Editorial: ​​​​​Two cities face a taxing dilemma

Published: 1/21/2020 1:53:59 PM

Overrides and property taxes are on the minds of many residents in two of Hampshire County’s largest communities.

In Northampton, voters are about six weeks away from deciding whether to approve a $2.5 million general override — the third request in just over the last decade — to plug a projected budget deficit and funnel money into a special fund used to stabilize the city’s budget over the next few years.

This request from Mayor David Narkewicz and the City Council should not surprise anyone. When residents overwhelmingly approved a similar measure in 2013, the mayor warned that another override would be in the city’s future unless major funding changes occurred at the state level.

The city actually stretched the money from the last override far beyond its original projections, but that money is now gone. So here we are, debating once again whether to say “yes” to another property tax hike above the 2½% set by state law. If the measure passes on March 3, the owner of an average single-family home valued at $335,946 would pay an estimated $225 more in property taxes annually.

Some property owners are against the measure out of principle, arguing that the city should live within its means just as they have to do at home. Others, especially those on fixed incomes, say that the additional tax burden would be a hardship for them.

Property owners in favor of the measure argue the city has done a good job budgeting, but that more money is needed to maintain a great school system and provide other basic services expected of a municipality. They say capping property tax increases at 2.5% creates a revenue problem, as the costs to run a city routinely grow faster than that amount of money generated each year.

Then there are the undecided voters who understand both arguments but are on the fence about which way to vote.

Whether one agrees or disagrees with the question, there will be many opportunities over the next month to learn why the city is asking residents to pony up more in property taxes. The mayor will kick off a series of seven town hall forums on Wednesday, where he will likely explain the city’s budget and financial position through the kind of detailed PowerPoint presentation he’s become known for.

Residents should attend these forums to gather information and ask questions. This mayor has done more than most city leaders to provide information about why the city is in this position, so there’s really no excuse for residents not to be informed about what this vote means for the city and for them individually.

The schedule for the forums, all of which run from 7-9 p.m. unless noted, is as follows:

■Jan. 22, Northampton High School, 380 Elm St.

■Jan. 29, Jackson Street Elementary School, 120 Jackson St.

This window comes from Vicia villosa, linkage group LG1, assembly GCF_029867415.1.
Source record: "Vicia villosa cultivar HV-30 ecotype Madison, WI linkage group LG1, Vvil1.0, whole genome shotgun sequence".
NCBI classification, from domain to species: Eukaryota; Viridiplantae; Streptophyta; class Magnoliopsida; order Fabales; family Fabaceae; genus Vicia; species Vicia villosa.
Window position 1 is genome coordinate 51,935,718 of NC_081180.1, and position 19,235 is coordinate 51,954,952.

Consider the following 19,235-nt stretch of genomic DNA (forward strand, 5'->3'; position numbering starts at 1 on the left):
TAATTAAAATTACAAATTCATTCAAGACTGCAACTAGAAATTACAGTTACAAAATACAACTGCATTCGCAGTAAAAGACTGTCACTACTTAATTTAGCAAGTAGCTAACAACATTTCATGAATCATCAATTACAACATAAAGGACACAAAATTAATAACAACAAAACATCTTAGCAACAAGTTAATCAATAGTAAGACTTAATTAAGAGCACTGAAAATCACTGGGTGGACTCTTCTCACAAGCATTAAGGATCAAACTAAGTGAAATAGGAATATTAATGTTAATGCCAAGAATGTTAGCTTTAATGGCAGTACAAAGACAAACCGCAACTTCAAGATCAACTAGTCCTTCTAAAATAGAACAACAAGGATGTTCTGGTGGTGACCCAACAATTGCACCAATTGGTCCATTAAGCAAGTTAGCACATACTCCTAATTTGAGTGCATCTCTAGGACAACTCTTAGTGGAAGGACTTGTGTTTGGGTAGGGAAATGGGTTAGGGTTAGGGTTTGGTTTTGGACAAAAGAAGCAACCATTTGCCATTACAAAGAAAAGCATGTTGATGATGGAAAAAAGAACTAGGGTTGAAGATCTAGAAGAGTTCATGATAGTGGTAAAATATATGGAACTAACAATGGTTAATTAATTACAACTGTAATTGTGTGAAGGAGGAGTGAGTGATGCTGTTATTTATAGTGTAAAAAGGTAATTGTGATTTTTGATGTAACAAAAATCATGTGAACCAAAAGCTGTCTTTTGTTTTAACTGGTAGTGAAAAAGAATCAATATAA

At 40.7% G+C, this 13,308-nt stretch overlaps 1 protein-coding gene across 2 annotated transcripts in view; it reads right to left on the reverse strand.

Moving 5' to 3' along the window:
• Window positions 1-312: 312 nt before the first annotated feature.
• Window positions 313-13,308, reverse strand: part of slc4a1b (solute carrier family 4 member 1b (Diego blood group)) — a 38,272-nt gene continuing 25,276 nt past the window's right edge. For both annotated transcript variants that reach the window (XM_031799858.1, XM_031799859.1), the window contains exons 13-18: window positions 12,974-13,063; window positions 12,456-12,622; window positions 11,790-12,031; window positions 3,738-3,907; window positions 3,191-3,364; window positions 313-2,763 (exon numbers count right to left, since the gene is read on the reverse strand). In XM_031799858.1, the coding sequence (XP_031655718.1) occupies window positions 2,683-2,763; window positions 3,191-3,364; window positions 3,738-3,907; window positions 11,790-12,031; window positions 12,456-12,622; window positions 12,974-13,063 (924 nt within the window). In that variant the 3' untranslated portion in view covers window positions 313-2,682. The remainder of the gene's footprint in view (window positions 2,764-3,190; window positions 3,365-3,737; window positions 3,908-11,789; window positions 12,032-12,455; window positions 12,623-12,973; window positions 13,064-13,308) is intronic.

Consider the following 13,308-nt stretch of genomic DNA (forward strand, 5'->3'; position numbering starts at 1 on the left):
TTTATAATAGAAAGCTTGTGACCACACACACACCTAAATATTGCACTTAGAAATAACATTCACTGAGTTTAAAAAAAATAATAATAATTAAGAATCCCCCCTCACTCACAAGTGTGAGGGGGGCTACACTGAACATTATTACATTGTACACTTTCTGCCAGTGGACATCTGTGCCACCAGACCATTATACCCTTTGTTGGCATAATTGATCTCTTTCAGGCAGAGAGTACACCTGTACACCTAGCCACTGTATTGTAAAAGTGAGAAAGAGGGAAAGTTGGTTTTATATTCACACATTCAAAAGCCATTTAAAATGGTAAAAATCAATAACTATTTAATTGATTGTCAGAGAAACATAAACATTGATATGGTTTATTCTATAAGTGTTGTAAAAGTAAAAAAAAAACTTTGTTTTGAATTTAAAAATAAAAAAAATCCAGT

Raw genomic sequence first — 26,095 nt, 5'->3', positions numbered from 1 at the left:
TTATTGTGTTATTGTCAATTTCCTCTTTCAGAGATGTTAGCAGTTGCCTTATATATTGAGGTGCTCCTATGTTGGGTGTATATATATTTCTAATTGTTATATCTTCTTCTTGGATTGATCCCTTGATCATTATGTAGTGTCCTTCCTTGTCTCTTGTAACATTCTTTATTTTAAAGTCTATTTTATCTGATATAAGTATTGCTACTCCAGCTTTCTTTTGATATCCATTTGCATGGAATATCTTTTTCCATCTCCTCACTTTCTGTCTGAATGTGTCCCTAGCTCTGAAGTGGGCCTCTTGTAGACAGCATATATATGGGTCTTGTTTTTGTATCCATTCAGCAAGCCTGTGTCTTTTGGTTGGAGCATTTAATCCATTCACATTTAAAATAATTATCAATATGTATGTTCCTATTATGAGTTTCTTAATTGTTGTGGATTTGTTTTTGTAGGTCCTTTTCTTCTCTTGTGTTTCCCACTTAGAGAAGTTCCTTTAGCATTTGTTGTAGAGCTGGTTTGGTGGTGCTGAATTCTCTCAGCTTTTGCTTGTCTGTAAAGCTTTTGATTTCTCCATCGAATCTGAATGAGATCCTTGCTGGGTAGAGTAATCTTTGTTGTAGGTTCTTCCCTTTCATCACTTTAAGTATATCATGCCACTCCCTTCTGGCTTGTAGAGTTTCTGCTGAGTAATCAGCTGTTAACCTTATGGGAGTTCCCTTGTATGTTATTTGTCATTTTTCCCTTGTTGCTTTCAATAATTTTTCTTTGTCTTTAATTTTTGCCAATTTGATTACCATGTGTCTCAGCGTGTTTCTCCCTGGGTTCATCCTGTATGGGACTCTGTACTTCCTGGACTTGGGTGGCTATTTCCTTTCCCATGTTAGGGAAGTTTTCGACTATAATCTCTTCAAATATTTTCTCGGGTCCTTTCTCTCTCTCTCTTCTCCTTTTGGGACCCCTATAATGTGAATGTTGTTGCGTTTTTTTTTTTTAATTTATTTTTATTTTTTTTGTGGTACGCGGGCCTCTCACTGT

■Feb. 4, Florence Civic Center, 90 Park St.

■Feb. 5, 1-3 p.m. and 7-9 p.m., Forbes Library, 20 West St.

■Feb. 12, Ryan Road Elementary School, 498 Ryan Road

■ Feb. 24, Leeds Elementary School, 20 Florence St.


In Easthampton, where voters in 2018 approved a $60 million debt-exclusion override to build a new K-8 school, many voters are not happy about the additional property taxes reflected on their most recent bills. Others are surprised, which seems silly given all the publicity that led up to the override vote, while still others complain that city officials didn’t do a good enough job explaining how the increase in taxes would roll out this year.

City Council President Peg Conniff noted that communication could have been clearer about the most recent bills and that the city could have included a mailer that would have provided more detail about the tax increases.

She has a point there. To many property owners, the bills looked higher than they will end up being because property taxes for the first two quarters are estimates until the tax rate and property assessments are set. But without that explanation, property owners were shocked when they opened their bills and saw what looked like huge tax increases way beyond the roughly $200 per quarter they were expecting.

There’s no question that any increase in property taxes is a burden on some property owners, particularly senior citizens and others living on fixed incomes. We encourage those individuals to reach out to City Hall for guidance on how to apply for programs that will reduce their taxes.

For others, however, increased taxes for a much-needed new school is the price of owning property in a growing city — and Easthampton is growing. Property values are rising as people continue to move to Easthampton, and that’s a good thing.

Residents in both Easthampton and Northampton may be at different stages in the override-property tax debate, but one thing is clear in both communities — the more information residents have, the better.


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